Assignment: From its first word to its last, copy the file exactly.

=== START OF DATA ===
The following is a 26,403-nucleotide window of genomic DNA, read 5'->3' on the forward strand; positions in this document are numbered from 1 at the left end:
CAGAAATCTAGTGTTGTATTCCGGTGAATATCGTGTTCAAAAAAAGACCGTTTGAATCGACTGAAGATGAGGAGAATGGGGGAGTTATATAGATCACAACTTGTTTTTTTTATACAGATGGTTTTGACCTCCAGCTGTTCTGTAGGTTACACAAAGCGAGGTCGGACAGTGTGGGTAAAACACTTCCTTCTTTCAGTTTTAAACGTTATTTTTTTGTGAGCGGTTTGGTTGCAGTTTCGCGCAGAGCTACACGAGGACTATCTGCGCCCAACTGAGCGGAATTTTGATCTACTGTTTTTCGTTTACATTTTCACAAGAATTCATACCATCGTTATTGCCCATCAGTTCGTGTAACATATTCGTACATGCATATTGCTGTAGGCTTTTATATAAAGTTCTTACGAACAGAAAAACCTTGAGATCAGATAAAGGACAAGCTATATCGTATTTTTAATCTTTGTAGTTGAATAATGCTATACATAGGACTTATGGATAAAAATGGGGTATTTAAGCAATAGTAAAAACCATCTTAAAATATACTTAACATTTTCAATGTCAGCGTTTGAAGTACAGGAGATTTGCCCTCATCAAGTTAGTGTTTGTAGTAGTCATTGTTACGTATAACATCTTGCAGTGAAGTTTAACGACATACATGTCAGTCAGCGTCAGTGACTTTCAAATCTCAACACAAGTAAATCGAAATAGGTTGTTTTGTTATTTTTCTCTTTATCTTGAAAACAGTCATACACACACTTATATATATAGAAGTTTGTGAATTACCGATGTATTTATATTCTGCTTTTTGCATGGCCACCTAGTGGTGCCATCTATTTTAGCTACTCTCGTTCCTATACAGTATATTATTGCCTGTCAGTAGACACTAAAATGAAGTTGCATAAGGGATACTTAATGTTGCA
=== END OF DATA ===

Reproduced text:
The following is a 26,403-nucleotide window of genomic DNA, read 5'->3' on the forward strand; positions in this document are numbered from 1 at the left end:
CAGAAATCTAGTGTTGTATTCCGGTGAATATCGTGTTCAAAAAAAGACCGTTTGAATCGACTGAAGATGAGGAGAATGGGGGAGTTATATAGATCACAACTTGTTTTTTTTATACAGATGGTTTTGACCTCCAGCTGTTCTGTAGGTTACACAAAGCGAGGTCGGACAGTGTGGGTAAAACACTTCCTTCTTTCAGTTTTAAACGTTATTTTTTTGTGAGCGGTTTGGTTGCAGTTTCGCGCAGAGCTACACGAGGACTATCTGCGCCCAACTGAGCGGAATTTTGATCTACTGTTTTTCGTTTACATTTTCACAAGAATTCATACCATCGTTATTGCCCATCAGTTCGTGTAACATATTCGTACATGCATATTGCTGTAGGCTTTTATATAAAGTTCTTACGAACAGAAAAACCTTGAGATCAGATAAAGGACAAGCTATATCGTATTTTTAATCTTTGTAGTTGAATAATGCTATACATAGGACTTATGGATAAAAATGGGGTATTTAAGCAATAGTAAAAACCATCTTAAAATATACTTAACATTTTCAATGTCAGCGTTTGAAGTACAGGAGATTTGCCCTCATCAAGTTAGTGTTTGTAGTAGTCATTGTTACGTATAACATCTTGCAGTGAAGTTTAACGACATACATGTCAGTCAGCGTCAGTGACTTTCAAATCTCAACACAAGTAAATCGAAATAGGTTGTTTTGTTATTTTTCTCTTTATCTTGAAAACAGTCATACACACACTTATATATATAGAAGTTTGTGAATTACCGATGTATTTATATTCTGCTTTTTGCATGGCCACCTAGTGGTGCCATCTATTTTAGCTACTCTCGTTCCTATACAGTATATTATTGCCTGTCAGTAGACACTAAAATGAAGTTGCATAAGGGATACTTAATGTTGCA